Policies for portuguese and spanish: the world's second publication language in Web of Science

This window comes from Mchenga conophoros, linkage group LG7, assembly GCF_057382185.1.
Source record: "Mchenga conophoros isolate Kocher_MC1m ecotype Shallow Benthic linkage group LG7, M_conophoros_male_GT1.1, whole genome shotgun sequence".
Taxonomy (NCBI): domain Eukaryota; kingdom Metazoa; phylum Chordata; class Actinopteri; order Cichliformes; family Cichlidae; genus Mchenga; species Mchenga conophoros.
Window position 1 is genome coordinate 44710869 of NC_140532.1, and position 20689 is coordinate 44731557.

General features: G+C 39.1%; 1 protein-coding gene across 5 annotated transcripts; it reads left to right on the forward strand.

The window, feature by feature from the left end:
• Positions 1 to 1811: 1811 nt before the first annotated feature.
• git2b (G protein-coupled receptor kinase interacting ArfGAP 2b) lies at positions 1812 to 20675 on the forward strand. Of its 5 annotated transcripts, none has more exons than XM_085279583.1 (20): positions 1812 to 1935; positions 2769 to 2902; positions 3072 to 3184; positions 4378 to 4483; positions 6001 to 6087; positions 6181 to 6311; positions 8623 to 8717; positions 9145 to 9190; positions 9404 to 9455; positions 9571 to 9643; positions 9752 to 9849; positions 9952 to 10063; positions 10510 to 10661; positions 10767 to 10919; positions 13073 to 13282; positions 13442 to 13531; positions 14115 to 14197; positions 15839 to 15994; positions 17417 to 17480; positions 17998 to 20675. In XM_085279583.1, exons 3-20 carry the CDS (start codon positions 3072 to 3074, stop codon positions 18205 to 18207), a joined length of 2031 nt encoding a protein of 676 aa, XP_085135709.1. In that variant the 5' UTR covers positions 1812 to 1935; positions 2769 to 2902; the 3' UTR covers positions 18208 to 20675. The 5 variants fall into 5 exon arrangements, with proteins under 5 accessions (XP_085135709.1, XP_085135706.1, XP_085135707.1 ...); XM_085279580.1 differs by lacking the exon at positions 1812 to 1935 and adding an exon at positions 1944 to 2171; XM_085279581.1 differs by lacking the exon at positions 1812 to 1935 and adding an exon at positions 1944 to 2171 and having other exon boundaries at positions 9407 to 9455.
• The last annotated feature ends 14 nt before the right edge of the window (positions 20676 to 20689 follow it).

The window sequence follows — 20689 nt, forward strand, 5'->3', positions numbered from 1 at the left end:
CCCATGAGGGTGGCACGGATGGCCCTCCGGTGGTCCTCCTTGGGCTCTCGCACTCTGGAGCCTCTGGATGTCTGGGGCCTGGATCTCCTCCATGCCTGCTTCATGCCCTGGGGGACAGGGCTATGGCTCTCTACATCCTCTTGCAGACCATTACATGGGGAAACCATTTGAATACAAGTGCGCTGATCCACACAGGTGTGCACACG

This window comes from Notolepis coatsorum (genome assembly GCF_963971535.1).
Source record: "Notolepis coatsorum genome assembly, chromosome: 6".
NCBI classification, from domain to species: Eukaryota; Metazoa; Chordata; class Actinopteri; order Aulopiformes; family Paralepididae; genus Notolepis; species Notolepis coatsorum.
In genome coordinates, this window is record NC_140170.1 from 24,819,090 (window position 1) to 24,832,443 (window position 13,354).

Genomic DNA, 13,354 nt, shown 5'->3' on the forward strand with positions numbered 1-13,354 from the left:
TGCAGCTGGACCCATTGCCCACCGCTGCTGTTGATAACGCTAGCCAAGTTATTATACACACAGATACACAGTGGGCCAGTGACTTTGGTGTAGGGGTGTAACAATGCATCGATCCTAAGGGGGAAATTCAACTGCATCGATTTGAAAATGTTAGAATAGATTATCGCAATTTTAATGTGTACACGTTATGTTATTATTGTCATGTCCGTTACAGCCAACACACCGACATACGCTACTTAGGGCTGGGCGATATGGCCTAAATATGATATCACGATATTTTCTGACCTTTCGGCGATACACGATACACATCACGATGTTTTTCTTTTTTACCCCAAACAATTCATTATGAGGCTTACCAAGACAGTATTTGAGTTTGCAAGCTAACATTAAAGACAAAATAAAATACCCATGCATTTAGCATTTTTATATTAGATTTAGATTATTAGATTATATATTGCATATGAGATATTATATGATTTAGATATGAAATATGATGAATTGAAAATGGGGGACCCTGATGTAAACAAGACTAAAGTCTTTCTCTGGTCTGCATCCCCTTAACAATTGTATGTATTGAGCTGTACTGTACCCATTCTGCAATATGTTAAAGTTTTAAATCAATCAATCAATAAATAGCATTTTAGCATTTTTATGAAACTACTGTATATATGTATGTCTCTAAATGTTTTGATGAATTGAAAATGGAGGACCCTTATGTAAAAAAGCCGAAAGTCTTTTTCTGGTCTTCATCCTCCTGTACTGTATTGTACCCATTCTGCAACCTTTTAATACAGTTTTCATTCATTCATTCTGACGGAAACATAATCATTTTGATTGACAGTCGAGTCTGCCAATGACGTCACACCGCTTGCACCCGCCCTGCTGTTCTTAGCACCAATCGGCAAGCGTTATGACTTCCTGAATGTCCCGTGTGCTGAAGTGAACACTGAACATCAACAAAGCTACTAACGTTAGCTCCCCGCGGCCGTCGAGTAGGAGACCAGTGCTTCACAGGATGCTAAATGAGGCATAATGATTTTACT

The article determines the profile and evolution of publication languages in Web of Science since the 1960’s, exploring its consequences to academic publishing and scientific communication inter pares. Findings show that Portuguese and Spanish (Iberian languages), absent in the early sixties, are now the second publication language in Web of Science, while traditional influential publication languages as German, French and Russian have decreased their output, and English remains the dominant idiom. The research collected data on all documents published annually in Web of Science, Science Citation Index and Social Sciences Citation Index between 1960 and 2015, resulting in a database that analyses 51 million scientific items. Discovering Iberian languages are the second publication idiom in Web of Science, the article discusses their high status in elite academic publishing, and its potential and consequences in terms of scientific and economic prestige, language policy, and possible incentives to balance English language hegemony. Especially in science publishing, idiom dominance tends to be presented as a neutral feature – an objectification of language envisaged as a natural means destined to a transparent communication. Challenging such naturalization, the article examines multilingualism in science publication as an asset that could be valued in determining science and language policies, contributing to the ongoing debate on language diversity in science.